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When the Mind becomes a Prison : A look into the mental health of Indian Prisoners



Wake up before six am. Roll call by the barracks. Ineffective ablutions and some breakfast. Spend time doing menial activities. An extremely modest lunch. Away in isolation sometimes accompanied by rats, confined to those limited walls. Fights with oneself and those around. An early dinner, and then retire to that same place which is now too small to contain all the dark thoughts that come with the night.


The same routine everyday. Unless bailed out, acquitted or till the last day of death row. This is how a day looks for an inmate in an Indian prison, for males or worse if a female.


As of 2019 according to the National Crime Records Bureau, Indian prison facilities are lodging 4.78 lakh of prisoners across all our prisons. Way more than ideal capacity, but overcrowding is just one of the many major problems faced by the ones behind the bars.


So we are talking about almost half a million people having some history or alleged history with any type of criminal activity. Here is a numerical break down for you. Among convicts, these are the proportion of inmates in a descending order, murder (51.86%), rape (7.66%), offences under the Narcotic Drugs and Psychotropic Substances Act (5.73%), attempted murder (5.30%), dowry deaths (3.88%), and theft (2.84%).


We are talking about people with mental baggage of a murder, rape, theft and at times even the burden of being falsely accused for all those heinous crimes.

All of them put in an unbearably limited space, both psychically and mentally.

In this piece we will entirely focus on the latter.


Mental health of prisoners is a partially ignored worry. I call it partially because the relevant parties are fully aware about its deteriorating state, yet they fail to roll out any major initiatives to improve the situation. A number of surveys and research reports, from both domestic as well as independent foreign organisations have repeatedly highlighted the plight of mentally suffering prisoners in India. Overcrowding, various forms of violence, enforced solitude or conversely, lack of privacy, lack of meaningful activity, isolation from social networks, insecurity about future prospects (work, relationships, etc), and inadequate health services, especially mental health services are factors that predominantly lead to and in cases worsen the mental health of the inmates. Schizophrenia, depression and adjustment disorder are mental illnesses that top the list. In addition to this substance-use disorders are also prevalent. Experiencing these sufferings is not where it ends, self-harm and suicide also come into the picture. In a report by National Human Rights Commission (NHRC), from 2007 to 2011, 71% of the unnatural deaths were lodged as suicides. An average rate for suicides in general public was 11/1,00,000 and 16.9/1,00,000 for prison population. This maybe 9 years ago, but very little has been done since then to change these conditions. Further, even from 2015 to 2016, in a single year there was a jump of 28% in the prison suicide rate. Obviously, that is not the only consequence faced by inmates, mental instability, additionally, leads to ugly fights, episodes of self-harm and eventually to a state in which any hope of a righteous future vanishes.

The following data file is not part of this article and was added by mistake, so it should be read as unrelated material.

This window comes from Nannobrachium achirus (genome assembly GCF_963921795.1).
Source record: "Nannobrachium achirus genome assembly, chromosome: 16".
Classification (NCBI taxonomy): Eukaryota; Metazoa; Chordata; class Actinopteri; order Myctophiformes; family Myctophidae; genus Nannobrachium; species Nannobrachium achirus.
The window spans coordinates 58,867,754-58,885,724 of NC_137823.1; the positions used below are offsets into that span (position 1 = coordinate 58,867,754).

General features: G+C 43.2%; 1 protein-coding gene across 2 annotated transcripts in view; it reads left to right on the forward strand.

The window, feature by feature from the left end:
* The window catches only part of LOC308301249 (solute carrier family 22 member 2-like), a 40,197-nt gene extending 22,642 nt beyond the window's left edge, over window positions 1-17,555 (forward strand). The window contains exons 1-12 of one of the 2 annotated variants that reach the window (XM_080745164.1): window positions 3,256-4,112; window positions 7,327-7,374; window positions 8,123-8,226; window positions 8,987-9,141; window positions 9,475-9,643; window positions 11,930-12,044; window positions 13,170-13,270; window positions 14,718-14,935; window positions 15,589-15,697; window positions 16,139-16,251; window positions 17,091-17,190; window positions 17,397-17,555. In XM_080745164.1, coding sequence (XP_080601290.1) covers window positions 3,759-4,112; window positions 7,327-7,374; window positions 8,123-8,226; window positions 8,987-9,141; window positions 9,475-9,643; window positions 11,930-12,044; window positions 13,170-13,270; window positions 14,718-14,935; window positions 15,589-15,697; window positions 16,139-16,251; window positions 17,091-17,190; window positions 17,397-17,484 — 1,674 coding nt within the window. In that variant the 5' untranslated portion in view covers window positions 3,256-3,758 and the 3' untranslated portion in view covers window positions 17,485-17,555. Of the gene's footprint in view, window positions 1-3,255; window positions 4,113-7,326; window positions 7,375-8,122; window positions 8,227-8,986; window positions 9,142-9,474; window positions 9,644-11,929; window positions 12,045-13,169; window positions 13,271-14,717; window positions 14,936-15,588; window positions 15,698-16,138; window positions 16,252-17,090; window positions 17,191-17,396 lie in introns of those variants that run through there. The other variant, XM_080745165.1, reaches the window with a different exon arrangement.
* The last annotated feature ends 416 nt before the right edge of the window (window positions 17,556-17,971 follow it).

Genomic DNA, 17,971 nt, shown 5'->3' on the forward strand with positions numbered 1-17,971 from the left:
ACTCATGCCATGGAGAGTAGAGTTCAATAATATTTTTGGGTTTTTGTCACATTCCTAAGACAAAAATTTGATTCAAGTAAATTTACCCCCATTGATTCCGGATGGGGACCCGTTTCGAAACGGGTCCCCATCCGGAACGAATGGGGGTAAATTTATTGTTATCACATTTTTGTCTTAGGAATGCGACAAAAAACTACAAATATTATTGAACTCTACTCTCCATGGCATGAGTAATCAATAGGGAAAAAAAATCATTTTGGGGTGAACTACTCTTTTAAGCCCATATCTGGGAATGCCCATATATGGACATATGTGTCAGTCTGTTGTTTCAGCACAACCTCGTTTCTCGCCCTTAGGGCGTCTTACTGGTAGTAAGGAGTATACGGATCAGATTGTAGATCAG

The 2016 Report by NCRB states that for every 21,650 prisoners there is only one mental health professional available, this just in numbers, the quality of help has not even yet been considered.

This is with only six States and one Union Territory having psychologists/psychiatrists. Odisha, Uttar Pradesh and Madhya Pradesh, the three States with the most prisoners with mental illness, did not have a single psychologist or psychiatrist. This is an alarming situation. Primarily because the State is dealing with conflicted individuals, their mental rehabilitation is of the same importance to the society as much as it is to the individual himself. In addition to vocational training, an adequate physical and mental healthcare is crucial. Perhaps in the wake of this, in 2019 Tihar Jail in Delhi launched a programme called Samarthan along with the AIIMS Psychiatry Department and the Mental Health Foundation of India (MHFI). The aim was to reduce the number of suicides, thus involving 300 plus counsellors. The said initiative has resulted in a better environment in Tihar, but this just a very small step towards a massive change.


The numbers stated in this piece are just to make the argument more credible, because often we hear that “they did something bad, so they deserve it.” But that is not quite the case, everyone deserves a chance to right their wrongs and for that a sound mind is necessary.

A mind so confused, so conflicted, full of regret and devoid of warmth will not do any good to any one.

So the questions regarding prison mental health still remain, hopefully they are addressed by policy executors and not executioners, soon.


Sources:


- By Misri Kothari, PR member and Content Writer at L2S + India

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